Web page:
Sunday, March 6, 2011

Computer History for Curtis Siegmann

    My first experience with computers was when I was in 7th or 8th grade(1973?). Our high school had a time share from the mainframe at Ripon College and the teletype machine was in a small room next to the math rooms at the school. My brother was in high school and used the computer with a class or a club. He often brought home long thin rolls of yellow punch tape with computer programs on them. I had fun playing with the rolls but didn't really think too much about the implications of computers in society at the time.

    When I got into high school it was mostly the math nerds/math club members who hung out in the computer room. It wasn't a place to go if you cared anything about your social status. In some math class in high school we had a little bit of experience with the computer for a couple of weeks. We mostly just played a few games that were already programmed or watched the teletype machine print out a picture of Snoopy with bitmapped X's and O's. The whole experience didn't affect me much and interacting with the printout of the teletype machine and writing then and saving programs on punch tape seemed very tedious to me.

    A few years later I learned how to program FORTRAN and later Pascal in university. I did poorly in the courses. The whole computer thing interested me somewhat but I didn't do well and often though it was way too much work, especially the time we had to do a program on punch cards (they were already legacy but our professor thought it a worthy task). I think back now on all the basic programming knowledge I actually did learn and it was to prove useful in the years to come. I actually liked Pascal programming language much better than the BASIC or FORTRAN at the time because Basic and FORTRAN were much more linear programming whereas Pascal was a lot more modular.

    Several years later during my student teaching, I taught word processing to middle school students in Madison, WI, in the district's first computer lab. Loaded each unit with DOS by 5 1/2"disk and then loaded WordStar on every unit by disk - every time! It was a good experience but I still wasn't really into computers. Everything was still too tedious.

    For the computer experience that had the greatest effect on me we need to fast forward to 1992. I was coming home (the first time) from teaching ESL in Taiwan for 2 years and few months before I left, I bought a notebook computer with Windows 3.1 loaded with Word, Excel and Corel Graphics applications. I had previously worked a little bit on some Apple computers but never really liked it for some reason. This time however, I became immersed in learning what I could do. Maybe it was because for the first time I had my own computer. Maybe it was the user interface?

    I really enjoyed playing around with Excel and was learning to write macros and make flat-file database forms. I also liked the Corel graphics, just playing around with it to see what I could do with it. My computer high was short lived because when I got back to Wisconsin, my notebook died and there wasn't anyone around (that I knew of) who could fix a Taiwan notebook.

    A few months later I applied for a job at a motorcycle repair company who wanted something done in Excel. I thought I could do it so I went in and bluffed my way through the interview. While there they said that they had changed their minds and wanted it done in MS Access database instead and asked if I could do that. I lied and said I could ( I had never even heard of Access). I went straight out and bought a book on Access and studied it thoroughly even though I didn't have a computer to work on. I was amazed at what Access could do. I never got a callback for the job but I was on my way to learning and becoming immersed in modern computing.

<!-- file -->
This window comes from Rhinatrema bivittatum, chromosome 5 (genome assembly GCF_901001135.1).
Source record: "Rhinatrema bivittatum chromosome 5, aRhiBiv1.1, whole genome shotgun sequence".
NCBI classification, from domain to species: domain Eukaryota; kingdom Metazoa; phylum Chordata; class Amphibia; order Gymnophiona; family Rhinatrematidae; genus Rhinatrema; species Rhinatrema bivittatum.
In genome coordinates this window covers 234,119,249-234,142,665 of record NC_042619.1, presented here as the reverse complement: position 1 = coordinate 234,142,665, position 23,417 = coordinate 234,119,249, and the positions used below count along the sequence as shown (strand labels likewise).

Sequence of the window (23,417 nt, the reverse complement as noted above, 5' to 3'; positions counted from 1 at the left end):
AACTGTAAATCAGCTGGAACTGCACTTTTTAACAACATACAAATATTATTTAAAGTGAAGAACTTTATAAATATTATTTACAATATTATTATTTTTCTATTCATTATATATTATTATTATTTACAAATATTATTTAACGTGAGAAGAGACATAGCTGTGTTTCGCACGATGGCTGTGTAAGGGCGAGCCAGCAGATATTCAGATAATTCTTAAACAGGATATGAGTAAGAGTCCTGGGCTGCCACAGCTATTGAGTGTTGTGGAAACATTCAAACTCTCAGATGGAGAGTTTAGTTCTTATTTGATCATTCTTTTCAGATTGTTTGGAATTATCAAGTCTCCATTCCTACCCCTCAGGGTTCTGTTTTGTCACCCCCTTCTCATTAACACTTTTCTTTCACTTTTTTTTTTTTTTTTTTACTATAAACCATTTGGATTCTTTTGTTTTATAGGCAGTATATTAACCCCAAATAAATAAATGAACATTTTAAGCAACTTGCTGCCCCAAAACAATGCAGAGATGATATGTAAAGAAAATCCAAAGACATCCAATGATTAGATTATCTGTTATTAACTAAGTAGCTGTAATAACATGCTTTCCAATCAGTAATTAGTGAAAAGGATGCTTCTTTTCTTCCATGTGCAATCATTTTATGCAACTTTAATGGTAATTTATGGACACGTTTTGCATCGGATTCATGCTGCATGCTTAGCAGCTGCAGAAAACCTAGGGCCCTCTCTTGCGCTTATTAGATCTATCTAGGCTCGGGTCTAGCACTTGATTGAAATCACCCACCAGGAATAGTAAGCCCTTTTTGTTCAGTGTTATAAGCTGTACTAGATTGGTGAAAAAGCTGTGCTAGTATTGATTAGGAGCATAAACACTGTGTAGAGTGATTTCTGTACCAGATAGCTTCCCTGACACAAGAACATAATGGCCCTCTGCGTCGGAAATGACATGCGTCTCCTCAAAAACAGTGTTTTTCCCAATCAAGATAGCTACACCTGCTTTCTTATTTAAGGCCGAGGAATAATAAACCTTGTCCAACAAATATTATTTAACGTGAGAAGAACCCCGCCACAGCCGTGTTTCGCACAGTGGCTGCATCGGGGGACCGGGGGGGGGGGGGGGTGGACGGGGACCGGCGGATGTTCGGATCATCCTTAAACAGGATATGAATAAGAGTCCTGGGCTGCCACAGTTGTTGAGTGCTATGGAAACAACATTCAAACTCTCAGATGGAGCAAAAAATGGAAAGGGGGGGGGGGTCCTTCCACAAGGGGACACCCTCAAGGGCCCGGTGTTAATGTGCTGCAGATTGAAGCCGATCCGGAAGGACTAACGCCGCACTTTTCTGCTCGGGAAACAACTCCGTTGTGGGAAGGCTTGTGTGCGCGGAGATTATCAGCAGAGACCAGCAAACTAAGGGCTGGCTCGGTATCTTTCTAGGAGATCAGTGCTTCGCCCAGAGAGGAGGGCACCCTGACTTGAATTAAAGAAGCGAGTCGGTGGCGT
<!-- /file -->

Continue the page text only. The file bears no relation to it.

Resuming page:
A while later when I finally got my own computer to work on I started really learning Access as well as more Corel Graphics. I produced a fine database in Access for a home construction company I worked at as a general laborer. A few years later when I returned to Taiwan and was involved in a curriculum development project, I was the "tech guy" for the project and created a database to enter and store lesson plans and supplemental materials as well as writing many lesson plans and creating graphics for numerous others. My experience with computers at this school got me the position of Director of Online Education when the school decided to embark on entering the online education market. That's a story for later.

   Just about everything I know about computers I have mostly learned on my own (except for two programming courses I had way back), experimenting, tinkering, reading books and help files and searching the net. I believe the turning point in my computer history was my fascination with Excel on my first computer, lying about knowing Access and then actually learning how to use it. Since then my computer skills have helped me or advanced me in just about every position I have had.


  1. I did a snoopy of Xs and Os in college! My Snoopy even earned me an outdated computer text book from my professor. The programming language was COBOL and VDTs were still in my future. Every COBOL program I did in my undergraduate program was punched cards. My keyboarding wasn't the best so I had a lot of throw aways.

    Congratulations on getting Access to work for you. It's original form took a lot to learn. I luckily was able to teach databases to Middle Schoolers on Appleworks. I found that much easier than Access.

    Thank you for sharing your computer history.

  2. Curtis,

    I can imagine how interesting it has been watching computers transform from a Mainframe into the models available today. Thanks for sharing your great history and background (I wish I could of been around to use a punch card computer!)